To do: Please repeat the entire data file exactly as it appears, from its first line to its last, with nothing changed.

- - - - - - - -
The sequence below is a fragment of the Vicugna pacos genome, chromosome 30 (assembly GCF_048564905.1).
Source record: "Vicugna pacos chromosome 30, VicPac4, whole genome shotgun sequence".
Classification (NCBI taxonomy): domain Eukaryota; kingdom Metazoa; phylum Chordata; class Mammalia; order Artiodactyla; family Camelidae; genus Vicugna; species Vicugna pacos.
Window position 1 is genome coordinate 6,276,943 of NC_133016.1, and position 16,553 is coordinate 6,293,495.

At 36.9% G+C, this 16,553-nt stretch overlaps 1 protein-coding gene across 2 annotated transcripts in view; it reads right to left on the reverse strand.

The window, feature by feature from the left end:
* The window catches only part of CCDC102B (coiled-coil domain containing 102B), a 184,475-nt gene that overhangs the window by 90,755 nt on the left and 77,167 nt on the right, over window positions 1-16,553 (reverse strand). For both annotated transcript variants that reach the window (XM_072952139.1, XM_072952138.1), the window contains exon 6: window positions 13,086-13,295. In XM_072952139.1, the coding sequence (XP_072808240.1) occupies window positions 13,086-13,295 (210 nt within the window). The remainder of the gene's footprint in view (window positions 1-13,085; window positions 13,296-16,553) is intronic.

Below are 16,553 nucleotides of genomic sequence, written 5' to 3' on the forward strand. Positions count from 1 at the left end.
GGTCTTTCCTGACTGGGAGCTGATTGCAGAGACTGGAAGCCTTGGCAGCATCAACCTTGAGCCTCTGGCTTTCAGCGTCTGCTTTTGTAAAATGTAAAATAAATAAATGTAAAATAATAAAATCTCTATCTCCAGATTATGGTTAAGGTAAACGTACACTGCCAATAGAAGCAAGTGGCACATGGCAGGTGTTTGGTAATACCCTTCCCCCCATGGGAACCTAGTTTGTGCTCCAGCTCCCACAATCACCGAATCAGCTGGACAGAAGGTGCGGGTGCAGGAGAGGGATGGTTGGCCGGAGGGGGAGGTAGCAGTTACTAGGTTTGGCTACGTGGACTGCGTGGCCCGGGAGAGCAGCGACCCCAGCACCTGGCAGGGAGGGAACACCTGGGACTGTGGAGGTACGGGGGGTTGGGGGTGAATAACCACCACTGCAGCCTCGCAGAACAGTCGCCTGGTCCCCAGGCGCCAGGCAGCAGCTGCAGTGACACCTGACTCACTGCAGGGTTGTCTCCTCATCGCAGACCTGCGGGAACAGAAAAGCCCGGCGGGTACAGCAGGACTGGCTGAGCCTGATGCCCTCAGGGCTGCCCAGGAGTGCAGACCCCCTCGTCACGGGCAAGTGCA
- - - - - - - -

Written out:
The sequence below is a fragment of the Vicugna pacos genome, chromosome 30 (assembly GCF_048564905.1).
Source record: "Vicugna pacos chromosome 30, VicPac4, whole genome shotgun sequence".
Classification (NCBI taxonomy): domain Eukaryota; kingdom Metazoa; phylum Chordata; class Mammalia; order Artiodactyla; family Camelidae; genus Vicugna; species Vicugna pacos.
Window position 1 is genome coordinate 6,276,943 of NC_133016.1, and position 16,553 is coordinate 6,293,495.

At 36.9% G+C, this 16,553-nt stretch overlaps 1 protein-coding gene across 2 annotated transcripts in view; it reads right to left on the reverse strand.

The window, feature by feature from the left end:
* The window catches only part of CCDC102B (coiled-coil domain containing 102B), a 184,475-nt gene that overhangs the window by 90,755 nt on the left and 77,167 nt on the right, over window positions 1-16,553 (reverse strand). For both annotated transcript variants that reach the window (XM_072952139.1, XM_072952138.1), the window contains exon 6: window positions 13,086-13,295. In XM_072952139.1, the coding sequence (XP_072808240.1) occupies window positions 13,086-13,295 (210 nt within the window). The remainder of the gene's footprint in view (window positions 1-13,085; window positions 13,296-16,553) is intronic.

Below are 16,553 nucleotides of genomic sequence, written 5' to 3' on the forward strand. Positions count from 1 at the left end.
GGTCTTTCCTGACTGGGAGCTGATTGCAGAGACTGGAAGCCTTGGCAGCATCAACCTTGAGCCTCTGGCTTTCAGCGTCTGCTTTTGTAAAATGTAAAATAAATAAATGTAAAATAATAAAATCTCTATCTCCAGATTATGGTTAAGGTAAACGTACACTGCCAATAGAAGCAAGTGGCACATGGCAGGTGTTTGGTAATACCCTTCCCCCCATGGGAACCTAGTTTGTGCTCCAGCTCCCACAATCACCGAATCAGCTGGACAGAAGGTGCGGGTGCAGGAGAGGGATGGTTGGCCGGAGGGGGAGGTAGCAGTTACTAGGTTTGGCTACGTGGACTGCGTGGCCCGGGAGAGCAGCGACCCCAGCACCTGGCAGGGAGGGAACACCTGGGACTGTGGAGGTACGGGGGGTTGGGGGTGAATAACCACCACTGCAGCCTCGCAGAACAGTCGCCTGGTCCCCAGGCGCCAGGCAGCAGCTGCAGTGACACCTGACTCACTGCAGGGTTGTCTCCTCATCGCAGACCTGCGGGAACAGAAAAGCCCGGCGGGTACAGCAGGACTGGCTGAGCCTGATGCCCTCAGGGCTGCCCAGGAGTGCAGACCCCCTCGTCACGGGCAAGTGCA